Some kitchen-renovation projects are best left to the professionals. We spoke with Jeremy Parcels, president of the Rocky Mountain Chapter of the National Kitchen and Bath Association (NKBA) and a designer at Christopher’s Kitchen & Bath, about when you should bring in the reinforcements (and who’s the best expert for the job).
Problem: “These stained laminate countertops are killing me.”
Solution: If you’re not willing or able to invest upwards of $5,000 to upgrade the material, consider an epoxy coating, Parcels says. For less than $500, enterprising DIY-ers can buy epoxy kits that will give existing surfaces a glossy, durable finish, but they can be tricky to work with, so consider bringing in professionals from a company like Denver Epoxy. Ready to spring for granite or quartz? Start with a stone fabricator and a plumber, and set aside some of your budget in case you need a carpenter to modify cabinetry or touch up finishes.
Problem: “I wish my kitchen wasn’t so closed off from the rest of the house.”
Solution: Before you start swinging a sledgehammer, have a contractor or engineer determine if the wall you want to remove is load-bearing. (That evaluation can cost as little as $300, Parcels says.) If it’s not, an interior designer might be able to create a plan for whatever labor (plumbing, electrical, etc.) your project requires; if the wall is load-bearing, you’ll need to enlist an engineer or architect to add a support beam. You’ll definitely want to hire an architect for any additions or changes to the exterior of your home, and it can also be a smart move if you want to alter your home’s interior bones, like door openings or columns.
Problem: “Two words: pine cabinets.”
Solution: In about one week, and for about a third of what new ones might cost, a cabinet refinisher can stain, paint, or reface your existing cabinetry; larger companies often have designers on staff to help you with specific selections. But before you choose this route, Parcels says, consider your cabinets’ condition: How are the hinges functioning? Do the drawers glide smoothly? If your cabinets aren’t in great shape, you might be better off saving up to replace them—ideally by working with a custom cabinetmaker, whose designs will cost more than mass-produced units, but suit your space and needs perfectly.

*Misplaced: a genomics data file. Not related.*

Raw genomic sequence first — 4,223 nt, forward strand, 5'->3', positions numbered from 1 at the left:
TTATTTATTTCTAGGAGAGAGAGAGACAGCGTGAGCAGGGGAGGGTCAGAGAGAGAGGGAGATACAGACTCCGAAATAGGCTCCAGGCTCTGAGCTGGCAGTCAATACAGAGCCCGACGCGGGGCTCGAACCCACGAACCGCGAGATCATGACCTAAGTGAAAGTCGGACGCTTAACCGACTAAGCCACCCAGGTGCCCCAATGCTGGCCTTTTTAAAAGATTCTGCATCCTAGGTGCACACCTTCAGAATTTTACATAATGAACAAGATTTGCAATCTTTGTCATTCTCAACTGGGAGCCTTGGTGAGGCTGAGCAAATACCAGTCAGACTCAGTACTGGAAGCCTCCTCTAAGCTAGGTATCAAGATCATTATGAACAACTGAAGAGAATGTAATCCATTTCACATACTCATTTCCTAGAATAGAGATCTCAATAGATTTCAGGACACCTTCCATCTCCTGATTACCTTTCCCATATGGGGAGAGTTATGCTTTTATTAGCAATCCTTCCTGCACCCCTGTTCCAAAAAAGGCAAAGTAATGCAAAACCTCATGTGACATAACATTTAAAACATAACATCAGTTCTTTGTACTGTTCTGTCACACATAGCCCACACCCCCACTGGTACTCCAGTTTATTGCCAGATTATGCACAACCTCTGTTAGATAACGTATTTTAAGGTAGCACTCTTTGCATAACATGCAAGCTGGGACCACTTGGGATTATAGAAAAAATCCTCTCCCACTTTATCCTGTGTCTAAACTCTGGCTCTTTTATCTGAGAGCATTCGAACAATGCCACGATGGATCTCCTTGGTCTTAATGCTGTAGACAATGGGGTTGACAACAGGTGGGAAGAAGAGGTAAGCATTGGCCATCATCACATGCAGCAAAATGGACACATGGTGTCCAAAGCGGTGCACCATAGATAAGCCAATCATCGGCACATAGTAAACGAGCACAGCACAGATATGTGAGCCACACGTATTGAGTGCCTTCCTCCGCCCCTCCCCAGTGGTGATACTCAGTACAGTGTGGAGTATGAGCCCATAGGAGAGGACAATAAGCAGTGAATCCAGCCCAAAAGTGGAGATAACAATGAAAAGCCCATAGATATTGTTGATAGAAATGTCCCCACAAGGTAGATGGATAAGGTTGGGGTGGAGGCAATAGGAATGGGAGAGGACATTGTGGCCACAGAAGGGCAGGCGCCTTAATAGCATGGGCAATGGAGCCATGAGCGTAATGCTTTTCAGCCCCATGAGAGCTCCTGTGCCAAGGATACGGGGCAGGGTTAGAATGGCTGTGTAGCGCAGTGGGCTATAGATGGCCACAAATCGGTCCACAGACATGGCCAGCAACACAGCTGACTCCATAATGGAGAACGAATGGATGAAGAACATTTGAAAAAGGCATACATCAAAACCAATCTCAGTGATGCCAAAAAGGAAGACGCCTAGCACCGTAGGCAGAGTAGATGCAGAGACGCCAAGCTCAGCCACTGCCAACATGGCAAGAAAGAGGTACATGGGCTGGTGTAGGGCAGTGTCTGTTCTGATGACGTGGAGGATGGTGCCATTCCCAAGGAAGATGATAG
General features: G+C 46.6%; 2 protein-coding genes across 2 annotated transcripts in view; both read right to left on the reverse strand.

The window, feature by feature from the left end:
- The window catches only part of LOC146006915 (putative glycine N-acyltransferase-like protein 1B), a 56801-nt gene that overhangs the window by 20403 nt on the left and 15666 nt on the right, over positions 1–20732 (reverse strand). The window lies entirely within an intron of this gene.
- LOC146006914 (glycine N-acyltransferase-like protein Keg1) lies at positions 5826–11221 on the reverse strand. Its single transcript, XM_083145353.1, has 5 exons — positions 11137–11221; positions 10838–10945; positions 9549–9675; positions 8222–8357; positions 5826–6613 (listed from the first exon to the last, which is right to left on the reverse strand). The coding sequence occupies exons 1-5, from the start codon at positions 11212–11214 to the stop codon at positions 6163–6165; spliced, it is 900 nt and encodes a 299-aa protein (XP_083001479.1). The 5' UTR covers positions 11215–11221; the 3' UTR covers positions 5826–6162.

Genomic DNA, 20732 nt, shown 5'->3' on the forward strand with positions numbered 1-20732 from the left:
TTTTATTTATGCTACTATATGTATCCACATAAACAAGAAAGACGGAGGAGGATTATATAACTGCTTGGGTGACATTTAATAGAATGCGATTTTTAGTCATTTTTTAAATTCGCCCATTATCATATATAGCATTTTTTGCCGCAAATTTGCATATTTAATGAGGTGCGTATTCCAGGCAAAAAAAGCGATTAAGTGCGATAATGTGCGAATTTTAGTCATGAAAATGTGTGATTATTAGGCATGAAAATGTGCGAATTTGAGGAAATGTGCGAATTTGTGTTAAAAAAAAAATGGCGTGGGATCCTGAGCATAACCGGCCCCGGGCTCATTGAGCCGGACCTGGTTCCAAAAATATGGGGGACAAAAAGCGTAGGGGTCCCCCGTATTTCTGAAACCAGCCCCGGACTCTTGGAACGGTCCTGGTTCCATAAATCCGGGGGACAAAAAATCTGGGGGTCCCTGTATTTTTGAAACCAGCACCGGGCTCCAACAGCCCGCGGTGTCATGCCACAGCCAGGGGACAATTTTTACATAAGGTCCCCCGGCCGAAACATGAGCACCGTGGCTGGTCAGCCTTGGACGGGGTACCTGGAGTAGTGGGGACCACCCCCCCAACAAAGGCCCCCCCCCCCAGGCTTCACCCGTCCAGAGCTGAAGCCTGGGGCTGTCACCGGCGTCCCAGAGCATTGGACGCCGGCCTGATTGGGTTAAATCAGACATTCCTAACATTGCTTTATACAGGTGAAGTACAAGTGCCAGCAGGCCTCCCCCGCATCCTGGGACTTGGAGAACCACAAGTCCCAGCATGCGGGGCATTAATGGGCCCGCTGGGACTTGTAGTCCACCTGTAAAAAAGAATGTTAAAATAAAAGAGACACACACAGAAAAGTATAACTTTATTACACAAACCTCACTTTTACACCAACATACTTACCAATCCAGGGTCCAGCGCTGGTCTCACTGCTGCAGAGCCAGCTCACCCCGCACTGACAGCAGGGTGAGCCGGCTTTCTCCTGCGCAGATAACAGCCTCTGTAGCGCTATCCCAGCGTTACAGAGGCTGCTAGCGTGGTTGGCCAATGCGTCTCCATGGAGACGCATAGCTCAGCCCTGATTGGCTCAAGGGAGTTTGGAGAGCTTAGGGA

Problem: “Who puts the sink this far from the range? And why is the island so close to the fridge?”
Solution: “Layout issues are where you need that professional opinion,” Parcels says, noting that homeowners can access industry safety standards and dimension recommendations via the NKBA’s Kitchen and Bathroom Planning Guidelines book available on Amazon. A design-build firm can be a good one-stop option for involved remodel projects, but be prepared for a serious investment (plans alone often start at $1,500) and life disruption, as you might be out of a kitchen for six to 10 weeks. Tip: Schedule the work during fair-weather months so you can cook on your grill.
Problem: “Everything is fine—but I’m bored.”
Solution: There are many things you can do to boost your kitchen’s visual appeal without spending a ton of money or tearing the place apart. Some of Parcels’ favorite upgrades include swapping incandescent bulbs in recessed can lights for LED versions with higher color rendering index values (which will more closely resemble natural light); changing the hardware on your cabinets (be sure the new pulls match the existing holes in your door and drawer panels); and hiring a tile installer to make an inexpensive backsplash look like a million bucks. And whether you opt for a traditional or online service, an interior designer can help you dial in your selections and create a cohesive look you’ll love for years to come.
It’s a Match!
Now that you know which pro can get the job done, how do you find the one? We asked Parcels for his top five tips for sorting through all those online profiles and deciding when to take the relationship to the next level.
- Narrow your search to professionals with interior remodeling certifications, through the NKBA or the American Society of Interior Designers. Also, make sure your contractor is licensed and insured.
- Look for a company that specializes in kitchen remodels and has a solid roster of past clients you can interview.
- Find someone you get along with! Remodels can take months or even years of planning, permitting, and execution; hiring someone whose personality aligns with yours will make things run much more smoothly.
- Ensure the company you choose carries products with a style and function that appeal to you and will work well with the rest of your home.
- Get into the nitty gritty when interviewing contractors and their clients. Are they punctual? Do they finish jobs on schedule? Do they keep jobsites as clean as possible? A high-quality contractor will prioritize those things to minimize disruptions to your life.